DJANGO UNCHAINED
Django Unchained Film Review

So. The consensus seems to be that Django Unchained is Tarantino on a blistering return to form. ‘His best since Pulp Fiction’, so I’ve heard. ‘Inglourious Basterds was a disaster’, ‘his last three films have been terrible’, and now he’s back on top. I’ve even heard ridiculous claims that Django is Tarantino’s best work yet. Absolutely not.

In fact, regarding the latter, I’d wager that anyone who feels that way equates a positive reaction to whatever they’re experiencing at that exact moment with it being the best thing they’ve ever seen.

I was disappointed by Django. I mean really disappointed.

I loved Inglourious Basterds. Kill Bill Vol. 1 & 2 are amongst my many, many favourite films. Hey, even Deathproof was a fantastic tribute to the b-movie horror that runs through so much of what Tarantino does.

I get that this was in the spaghetti western tradition, and I was excited during the credit sequence to see that Ennio Morricone had written new music just for the film. I also get that spaghetti westerns are a little bit silly, but some of the shaky, jerky zooms almost felt like a parody, as opposed to a reverence.

Christoph Waltz is fantastic. The character isn’t too far removed from Hans Landa, although the moral leanings are certainly entirely different. Schultz is charming, stoic and hilarious, and the comic timing was spot on, though it’s his guilt and the resolution of it that act as more of a driving force behind the narrative than Django’s longing to find his wife.

Leonardo DiCaprio, or ‘the man who can do no wrong’, is as camp as he is terrifying as plantation owner Calvin Candie. He’s a true Tarantino psychopath, and his penchant for sweet things is precisely the level of attention to detail and depth of character that so often makes the director’s characters so captivating.

Broomhilda was the polar opposite. You only have to look at the female characters of Kill Bill, Jackie Brown, and Inglourious Basterds to see that QT can write incredibly strong, driven and fearsome female characters. Broomhilde wasn’t even a diluted version. She was just utterly pathetic. Even by your average Disney damsel in distress standards, Kerry Washington’s weepy, fainty wait to be rescued was grating, and a huge let down. It almost created a plot hole, in that I just couldn’t fathom why you would go to such lengths, kill so many people and risk so much to save this woman. There was no hint given as to any of her qualities other than being very pretty. I thought we’d got past that.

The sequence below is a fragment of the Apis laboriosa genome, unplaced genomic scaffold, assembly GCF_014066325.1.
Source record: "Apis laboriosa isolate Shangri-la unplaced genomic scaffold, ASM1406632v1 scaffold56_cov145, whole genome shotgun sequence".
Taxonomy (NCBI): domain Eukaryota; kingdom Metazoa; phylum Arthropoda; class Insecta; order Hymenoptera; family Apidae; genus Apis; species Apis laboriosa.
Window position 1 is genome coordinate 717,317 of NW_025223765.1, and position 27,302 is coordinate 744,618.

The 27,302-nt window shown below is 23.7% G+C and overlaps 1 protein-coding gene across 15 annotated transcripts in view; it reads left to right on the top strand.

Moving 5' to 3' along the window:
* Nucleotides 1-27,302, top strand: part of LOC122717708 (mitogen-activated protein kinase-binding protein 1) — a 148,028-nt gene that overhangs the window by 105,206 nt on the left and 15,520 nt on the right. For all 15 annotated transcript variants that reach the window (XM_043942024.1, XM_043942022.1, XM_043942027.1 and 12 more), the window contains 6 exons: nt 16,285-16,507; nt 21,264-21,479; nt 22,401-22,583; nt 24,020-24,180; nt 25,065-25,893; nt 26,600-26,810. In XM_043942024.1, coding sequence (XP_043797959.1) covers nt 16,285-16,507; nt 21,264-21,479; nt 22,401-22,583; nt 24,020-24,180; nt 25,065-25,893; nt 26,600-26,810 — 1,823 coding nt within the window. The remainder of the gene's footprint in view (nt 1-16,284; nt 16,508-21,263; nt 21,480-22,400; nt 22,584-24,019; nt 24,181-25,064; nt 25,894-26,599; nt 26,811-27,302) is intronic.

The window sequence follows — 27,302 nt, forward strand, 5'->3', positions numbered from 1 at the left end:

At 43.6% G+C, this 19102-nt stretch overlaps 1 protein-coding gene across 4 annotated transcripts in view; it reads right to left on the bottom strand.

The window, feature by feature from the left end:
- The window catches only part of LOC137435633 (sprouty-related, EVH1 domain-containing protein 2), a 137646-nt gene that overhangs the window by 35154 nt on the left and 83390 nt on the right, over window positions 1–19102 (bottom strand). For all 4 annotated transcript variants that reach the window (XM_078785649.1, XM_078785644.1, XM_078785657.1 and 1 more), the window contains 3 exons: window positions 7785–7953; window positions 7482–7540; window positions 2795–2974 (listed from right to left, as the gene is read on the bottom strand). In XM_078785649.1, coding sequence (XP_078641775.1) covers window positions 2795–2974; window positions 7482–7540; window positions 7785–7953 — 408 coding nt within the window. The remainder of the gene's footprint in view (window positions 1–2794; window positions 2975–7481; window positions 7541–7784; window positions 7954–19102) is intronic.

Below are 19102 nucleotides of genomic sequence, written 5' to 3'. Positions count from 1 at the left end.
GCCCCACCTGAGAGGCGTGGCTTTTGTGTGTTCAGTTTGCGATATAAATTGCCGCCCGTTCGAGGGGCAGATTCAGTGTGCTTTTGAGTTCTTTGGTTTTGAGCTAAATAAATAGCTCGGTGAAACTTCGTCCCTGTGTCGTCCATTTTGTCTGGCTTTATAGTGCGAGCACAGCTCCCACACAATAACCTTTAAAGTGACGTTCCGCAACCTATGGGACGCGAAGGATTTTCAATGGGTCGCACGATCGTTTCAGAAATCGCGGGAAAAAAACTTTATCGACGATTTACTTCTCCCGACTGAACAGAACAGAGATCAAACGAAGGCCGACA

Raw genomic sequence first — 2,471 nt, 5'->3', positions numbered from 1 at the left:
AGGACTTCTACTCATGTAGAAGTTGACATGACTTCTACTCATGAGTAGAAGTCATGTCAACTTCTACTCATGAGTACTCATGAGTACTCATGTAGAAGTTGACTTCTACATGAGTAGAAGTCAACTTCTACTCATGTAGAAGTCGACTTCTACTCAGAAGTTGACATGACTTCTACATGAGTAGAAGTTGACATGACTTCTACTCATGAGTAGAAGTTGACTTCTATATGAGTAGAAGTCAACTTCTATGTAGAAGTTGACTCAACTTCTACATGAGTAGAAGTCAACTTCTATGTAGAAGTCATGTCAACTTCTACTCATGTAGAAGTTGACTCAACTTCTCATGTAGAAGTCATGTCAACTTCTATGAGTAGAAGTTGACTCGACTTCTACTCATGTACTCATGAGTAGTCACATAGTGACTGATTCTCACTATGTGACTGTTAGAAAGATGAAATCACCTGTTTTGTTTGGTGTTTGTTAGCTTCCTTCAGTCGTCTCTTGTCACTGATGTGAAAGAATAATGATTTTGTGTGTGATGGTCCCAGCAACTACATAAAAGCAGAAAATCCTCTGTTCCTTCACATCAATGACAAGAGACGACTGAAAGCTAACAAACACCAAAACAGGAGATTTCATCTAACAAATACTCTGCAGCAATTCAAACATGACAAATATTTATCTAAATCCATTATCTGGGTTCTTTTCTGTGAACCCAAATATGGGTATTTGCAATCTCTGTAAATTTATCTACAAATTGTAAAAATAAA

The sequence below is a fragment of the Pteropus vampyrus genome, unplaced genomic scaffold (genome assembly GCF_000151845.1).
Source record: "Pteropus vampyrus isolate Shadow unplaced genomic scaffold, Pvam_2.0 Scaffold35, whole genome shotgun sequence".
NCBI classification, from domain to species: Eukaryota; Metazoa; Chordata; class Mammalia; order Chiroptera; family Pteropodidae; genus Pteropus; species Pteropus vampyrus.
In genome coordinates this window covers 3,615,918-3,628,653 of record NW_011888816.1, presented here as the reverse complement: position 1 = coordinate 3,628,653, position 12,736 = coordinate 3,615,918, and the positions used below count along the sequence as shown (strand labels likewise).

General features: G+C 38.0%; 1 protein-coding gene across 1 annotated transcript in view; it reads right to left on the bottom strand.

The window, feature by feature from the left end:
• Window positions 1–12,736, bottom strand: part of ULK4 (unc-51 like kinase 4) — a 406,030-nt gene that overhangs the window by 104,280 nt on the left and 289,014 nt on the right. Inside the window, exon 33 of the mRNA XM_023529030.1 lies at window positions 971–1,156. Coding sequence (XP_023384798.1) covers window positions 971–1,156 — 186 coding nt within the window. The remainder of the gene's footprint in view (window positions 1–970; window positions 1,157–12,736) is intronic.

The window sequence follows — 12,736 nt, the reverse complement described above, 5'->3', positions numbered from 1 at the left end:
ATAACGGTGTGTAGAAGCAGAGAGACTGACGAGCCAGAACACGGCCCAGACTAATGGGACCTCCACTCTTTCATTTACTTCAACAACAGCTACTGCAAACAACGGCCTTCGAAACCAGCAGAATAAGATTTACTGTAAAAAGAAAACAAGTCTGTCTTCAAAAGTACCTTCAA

The boldest and most surprising character is Samuel L. Jackson’s Stephen, whose baffling loyalty to his oppressor and contempt for his fellow slaves is a brave one to tackle on Tarantino’s part, and it works. The incredibly strong performances are what really hold the movie together, as opposed to Tarantino’s trademark violence, which even post-crazy 88 feels a little out of hand here by the final shoot ‘em up. It’s relentless, and eventually, not even particularly smart. Punctuated by a jarring cameo from the man himself, it all just gets a bit daft, and doesn’t feel all that tongue in cheek.

Sadly, it looks like you can’t have a truly ‘Tarantino’ experience without Sally Menke. Menke died, tragically, in 2010, and was noted by QT as being ‘hands down his number one collaborator’. He really misses her in Django, and it’s the loss of her sharp, stylish and witty editing that demoted this movie from the searing cult classics we’ve become accustomed to, to something better than standard fayre. I imagine she’d probably have cut out a good 45 mins of the staggeringly long running time; a lot of the duller scenes could have been stripped right back.

The movie was good. I enjoyed it, and I shan’t dispute that this is a solidly entertaining, if a little too long, good bit of fun. But Tarantino is usually so much more than a lowest common denominator blockbuster rescue caper, and I don’t think it’s wide of mark to say that Django was a really rather successful more violent, better-acted stab at just that.

6.5/10 or 3/5

By Fiona Gales


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